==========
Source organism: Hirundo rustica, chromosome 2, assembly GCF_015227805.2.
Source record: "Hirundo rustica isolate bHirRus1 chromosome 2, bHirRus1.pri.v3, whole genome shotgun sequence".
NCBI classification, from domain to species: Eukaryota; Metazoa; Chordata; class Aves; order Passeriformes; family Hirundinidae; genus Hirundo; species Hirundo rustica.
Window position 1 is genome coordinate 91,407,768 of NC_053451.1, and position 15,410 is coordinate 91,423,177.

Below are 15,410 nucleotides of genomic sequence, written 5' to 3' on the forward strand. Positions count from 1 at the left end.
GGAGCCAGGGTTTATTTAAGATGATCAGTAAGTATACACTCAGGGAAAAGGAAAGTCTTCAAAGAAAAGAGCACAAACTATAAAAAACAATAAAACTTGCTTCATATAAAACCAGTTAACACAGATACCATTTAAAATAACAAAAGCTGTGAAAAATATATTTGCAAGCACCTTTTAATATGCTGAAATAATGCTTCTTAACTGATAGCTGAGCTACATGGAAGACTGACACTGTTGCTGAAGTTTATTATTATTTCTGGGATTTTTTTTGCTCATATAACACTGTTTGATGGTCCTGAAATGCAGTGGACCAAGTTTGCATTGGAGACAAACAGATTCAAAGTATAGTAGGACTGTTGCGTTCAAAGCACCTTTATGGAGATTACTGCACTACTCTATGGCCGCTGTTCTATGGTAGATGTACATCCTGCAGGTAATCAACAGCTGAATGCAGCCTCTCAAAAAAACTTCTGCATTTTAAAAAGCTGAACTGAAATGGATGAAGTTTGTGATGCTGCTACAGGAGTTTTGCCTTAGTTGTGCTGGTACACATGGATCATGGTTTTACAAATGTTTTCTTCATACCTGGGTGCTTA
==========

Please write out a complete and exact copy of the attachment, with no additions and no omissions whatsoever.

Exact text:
Source organism: Hirundo rustica, chromosome 2, assembly GCF_015227805.2.
Source record: "Hirundo rustica isolate bHirRus1 chromosome 2, bHirRus1.pri.v3, whole genome shotgun sequence".
NCBI classification, from domain to species: Eukaryota; Metazoa; Chordata; class Aves; order Passeriformes; family Hirundinidae; genus Hirundo; species Hirundo rustica.
Window position 1 is genome coordinate 91,407,768 of NC_053451.1, and position 15,410 is coordinate 91,423,177.

Below are 15,410 nucleotides of genomic sequence, written 5' to 3' on the forward strand. Positions count from 1 at the left end.
GGAGCCAGGGTTTATTTAAGATGATCAGTAAGTATACACTCAGGGAAAAGGAAAGTCTTCAAAGAAAAGAGCACAAACTATAAAAAACAATAAAACTTGCTTCATATAAAACCAGTTAACACAGATACCATTTAAAATAACAAAAGCTGTGAAAAATATATTTGCAAGCACCTTTTAATATGCTGAAATAATGCTTCTTAACTGATAGCTGAGCTACATGGAAGACTGACACTGTTGCTGAAGTTTATTATTATTTCTGGGATTTTTTTTGCTCATATAACACTGTTTGATGGTCCTGAAATGCAGTGGACCAAGTTTGCATTGGAGACAAACAGATTCAAAGTATAGTAGGACTGTTGCGTTCAAAGCACCTTTATGGAGATTACTGCACTACTCTATGGCCGCTGTTCTATGGTAGATGTACATCCTGCAGGTAATCAACAGCTGAATGCAGCCTCTCAAAAAAACTTCTGCATTTTAAAAAGCTGAACTGAAATGGATGAAGTTTGTGATGCTGCTACAGGAGTTTTGCCTTAGTTGTGCTGGTACACATGGATCATGGTTTTACAAATGTTTTCTTCATACCTGGGTGCTTA